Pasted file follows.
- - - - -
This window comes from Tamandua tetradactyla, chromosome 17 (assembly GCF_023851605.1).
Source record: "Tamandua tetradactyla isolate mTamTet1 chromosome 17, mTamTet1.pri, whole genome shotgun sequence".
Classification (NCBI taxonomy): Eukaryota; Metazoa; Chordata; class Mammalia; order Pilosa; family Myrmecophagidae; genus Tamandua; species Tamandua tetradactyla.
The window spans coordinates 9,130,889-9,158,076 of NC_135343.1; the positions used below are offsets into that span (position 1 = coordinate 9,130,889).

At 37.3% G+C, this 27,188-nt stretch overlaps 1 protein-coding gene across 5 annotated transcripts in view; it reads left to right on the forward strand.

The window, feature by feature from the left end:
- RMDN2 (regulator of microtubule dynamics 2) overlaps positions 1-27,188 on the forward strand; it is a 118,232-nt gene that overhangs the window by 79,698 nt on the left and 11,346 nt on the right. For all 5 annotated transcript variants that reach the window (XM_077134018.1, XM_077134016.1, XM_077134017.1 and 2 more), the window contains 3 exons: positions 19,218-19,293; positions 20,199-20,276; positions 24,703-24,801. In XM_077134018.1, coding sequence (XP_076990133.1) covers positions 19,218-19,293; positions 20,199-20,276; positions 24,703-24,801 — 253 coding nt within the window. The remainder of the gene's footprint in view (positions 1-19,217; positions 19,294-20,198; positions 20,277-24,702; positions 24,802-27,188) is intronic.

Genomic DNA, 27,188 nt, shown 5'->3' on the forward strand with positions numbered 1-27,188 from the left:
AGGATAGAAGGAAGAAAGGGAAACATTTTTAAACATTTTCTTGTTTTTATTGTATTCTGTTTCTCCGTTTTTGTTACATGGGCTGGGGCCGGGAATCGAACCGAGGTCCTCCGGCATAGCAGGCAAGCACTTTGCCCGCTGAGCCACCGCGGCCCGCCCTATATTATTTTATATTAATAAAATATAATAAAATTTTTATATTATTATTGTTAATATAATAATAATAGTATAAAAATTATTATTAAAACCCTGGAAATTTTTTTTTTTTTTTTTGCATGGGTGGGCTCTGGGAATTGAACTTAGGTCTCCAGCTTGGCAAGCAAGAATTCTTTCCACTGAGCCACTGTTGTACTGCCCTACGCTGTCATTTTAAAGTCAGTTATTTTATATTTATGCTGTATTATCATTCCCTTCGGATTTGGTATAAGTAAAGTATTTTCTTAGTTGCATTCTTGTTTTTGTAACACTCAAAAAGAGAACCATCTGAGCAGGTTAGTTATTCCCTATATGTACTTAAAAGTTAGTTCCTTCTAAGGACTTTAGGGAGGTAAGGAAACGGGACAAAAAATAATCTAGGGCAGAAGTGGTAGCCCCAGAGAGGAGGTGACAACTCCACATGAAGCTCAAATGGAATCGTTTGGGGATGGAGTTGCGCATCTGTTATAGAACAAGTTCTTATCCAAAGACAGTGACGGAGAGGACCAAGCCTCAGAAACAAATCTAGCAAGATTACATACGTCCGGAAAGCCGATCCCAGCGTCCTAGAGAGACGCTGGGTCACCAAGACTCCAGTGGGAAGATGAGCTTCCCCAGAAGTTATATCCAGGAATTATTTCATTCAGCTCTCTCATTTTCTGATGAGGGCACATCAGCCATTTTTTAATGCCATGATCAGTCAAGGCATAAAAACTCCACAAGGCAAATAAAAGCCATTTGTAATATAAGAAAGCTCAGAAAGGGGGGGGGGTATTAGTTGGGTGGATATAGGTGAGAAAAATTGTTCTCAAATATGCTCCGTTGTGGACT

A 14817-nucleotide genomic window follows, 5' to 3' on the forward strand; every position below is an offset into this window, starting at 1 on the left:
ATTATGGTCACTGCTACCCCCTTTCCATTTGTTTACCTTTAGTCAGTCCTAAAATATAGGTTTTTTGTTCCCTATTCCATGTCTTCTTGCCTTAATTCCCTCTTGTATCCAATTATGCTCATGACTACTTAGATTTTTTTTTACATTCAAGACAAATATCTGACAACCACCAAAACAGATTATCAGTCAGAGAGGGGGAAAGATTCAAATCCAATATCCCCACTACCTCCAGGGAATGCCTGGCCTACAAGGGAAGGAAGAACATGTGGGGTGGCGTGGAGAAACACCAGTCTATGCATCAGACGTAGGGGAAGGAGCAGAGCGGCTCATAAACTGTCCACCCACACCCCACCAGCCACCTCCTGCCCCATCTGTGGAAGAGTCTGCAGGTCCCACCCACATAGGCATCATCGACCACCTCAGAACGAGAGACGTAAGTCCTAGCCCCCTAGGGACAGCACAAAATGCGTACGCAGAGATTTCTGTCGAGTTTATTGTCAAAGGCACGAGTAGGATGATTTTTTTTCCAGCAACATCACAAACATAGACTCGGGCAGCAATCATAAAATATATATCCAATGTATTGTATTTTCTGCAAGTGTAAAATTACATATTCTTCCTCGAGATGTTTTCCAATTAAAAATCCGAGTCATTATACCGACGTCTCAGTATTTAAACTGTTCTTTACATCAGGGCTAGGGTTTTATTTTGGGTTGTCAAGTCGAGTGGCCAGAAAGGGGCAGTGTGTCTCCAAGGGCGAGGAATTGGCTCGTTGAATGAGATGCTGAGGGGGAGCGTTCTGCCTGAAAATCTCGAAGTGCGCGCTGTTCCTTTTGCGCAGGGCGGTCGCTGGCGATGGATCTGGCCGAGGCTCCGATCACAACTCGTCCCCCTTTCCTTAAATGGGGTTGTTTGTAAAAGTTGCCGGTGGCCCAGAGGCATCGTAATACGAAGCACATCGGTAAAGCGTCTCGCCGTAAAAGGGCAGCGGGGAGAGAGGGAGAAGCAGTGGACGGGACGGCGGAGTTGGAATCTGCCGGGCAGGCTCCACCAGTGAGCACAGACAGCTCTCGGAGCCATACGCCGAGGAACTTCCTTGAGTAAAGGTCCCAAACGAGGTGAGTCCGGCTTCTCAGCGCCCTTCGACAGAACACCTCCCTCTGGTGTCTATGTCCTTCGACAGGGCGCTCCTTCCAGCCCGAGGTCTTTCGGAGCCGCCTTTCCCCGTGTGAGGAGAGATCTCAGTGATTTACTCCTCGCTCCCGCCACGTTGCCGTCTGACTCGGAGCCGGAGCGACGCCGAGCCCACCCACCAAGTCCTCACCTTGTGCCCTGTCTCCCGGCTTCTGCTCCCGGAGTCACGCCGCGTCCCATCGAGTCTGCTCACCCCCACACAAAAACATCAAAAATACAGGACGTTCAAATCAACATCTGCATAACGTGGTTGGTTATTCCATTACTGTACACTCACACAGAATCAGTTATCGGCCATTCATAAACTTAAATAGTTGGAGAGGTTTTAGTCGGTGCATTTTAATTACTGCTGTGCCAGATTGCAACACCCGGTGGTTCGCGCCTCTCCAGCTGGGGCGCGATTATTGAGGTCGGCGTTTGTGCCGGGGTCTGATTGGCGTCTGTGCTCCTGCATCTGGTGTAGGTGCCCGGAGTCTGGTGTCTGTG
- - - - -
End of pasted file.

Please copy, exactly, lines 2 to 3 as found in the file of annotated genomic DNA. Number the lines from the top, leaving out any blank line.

Source record: "Tamandua tetradactyla isolate mTamTet1 chromosome 17, mTamTet1.pri, whole genome shotgun sequence".
Classification (NCBI taxonomy): Eukaryota; Metazoa; Chordata; class Mammalia; order Pilosa; family Myrmecophagidae; genus Tamandua; species Tamandua tetradactyla.